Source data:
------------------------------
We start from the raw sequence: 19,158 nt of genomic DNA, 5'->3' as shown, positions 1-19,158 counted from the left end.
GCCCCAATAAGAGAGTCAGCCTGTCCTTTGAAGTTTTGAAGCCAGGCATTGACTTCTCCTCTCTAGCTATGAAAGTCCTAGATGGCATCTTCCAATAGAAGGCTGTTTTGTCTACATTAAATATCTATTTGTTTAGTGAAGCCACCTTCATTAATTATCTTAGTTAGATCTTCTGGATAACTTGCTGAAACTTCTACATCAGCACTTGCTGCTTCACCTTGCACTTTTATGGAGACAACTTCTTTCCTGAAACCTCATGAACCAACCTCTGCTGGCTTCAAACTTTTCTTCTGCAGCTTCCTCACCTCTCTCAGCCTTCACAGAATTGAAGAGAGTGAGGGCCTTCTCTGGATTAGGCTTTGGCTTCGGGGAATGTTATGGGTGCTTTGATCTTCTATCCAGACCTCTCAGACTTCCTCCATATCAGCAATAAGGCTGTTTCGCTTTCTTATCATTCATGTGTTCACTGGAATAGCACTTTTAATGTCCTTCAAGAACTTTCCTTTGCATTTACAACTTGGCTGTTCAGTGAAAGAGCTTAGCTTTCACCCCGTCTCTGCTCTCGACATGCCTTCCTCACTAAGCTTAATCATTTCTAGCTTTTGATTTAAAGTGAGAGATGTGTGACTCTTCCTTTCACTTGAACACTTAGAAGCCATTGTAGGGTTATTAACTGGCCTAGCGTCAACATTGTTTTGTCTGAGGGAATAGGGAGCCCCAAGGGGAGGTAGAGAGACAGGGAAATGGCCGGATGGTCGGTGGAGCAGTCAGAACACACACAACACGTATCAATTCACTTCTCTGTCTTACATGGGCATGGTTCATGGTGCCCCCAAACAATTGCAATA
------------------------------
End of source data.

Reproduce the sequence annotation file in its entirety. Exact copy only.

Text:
We start from the raw sequence: 19,158 nt of genomic DNA, 5'->3' as shown, positions 1-19,158 counted from the left end.
GCCCCAATAAGAGAGTCAGCCTGTCCTTTGAAGTTTTGAAGCCAGGCATTGACTTCTCCTCTCTAGCTATGAAAGTCCTAGATGGCATCTTCCAATAGAAGGCTGTTTTGTCTACATTAAATATCTATTTGTTTAGTGAAGCCACCTTCATTAATTATCTTAGTTAGATCTTCTGGATAACTTGCTGAAACTTCTACATCAGCACTTGCTGCTTCACCTTGCACTTTTATGGAGACAACTTCTTTCCTGAAACCTCATGAACCAACCTCTGCTGGCTTCAAACTTTTCTTCTGCAGCTTCCTCACCTCTCTCAGCCTTCACAGAATTGAAGAGAGTGAGGGCCTTCTCTGGATTAGGCTTTGGCTTCGGGGAATGTTATGGGTGCTTTGATCTTCTATCCAGACCTCTCAGACTTCCTCCATATCAGCAATAAGGCTGTTTCGCTTTCTTATCATTCATGTGTTCACTGGAATAGCACTTTTAATGTCCTTCAAGAACTTTCCTTTGCATTTACAACTTGGCTGTTCAGTGAAAGAGCTTAGCTTTCACCCCGTCTCTGCTCTCGACATGCCTTCCTCACTAAGCTTAATCATTTCTAGCTTTTGATTTAAAGTGAGAGATGTGTGACTCTTCCTTTCACTTGAACACTTAGAAGCCATTGTAGGGTTATTAACTGGCCTAGCGTCAACATTGTTTTGTCTGAGGGAATAGGGAGCCCCAAGGGGAGGTAGAGAGACAGGGAAATGGCCGGATGGTCGGTGGAGCAGTCAGAACACACACAACACGTATCAATTCACTTCTCTGTCTTACATGGGCATGGTTCATGGTGCCCCCAAACAATTGCAATA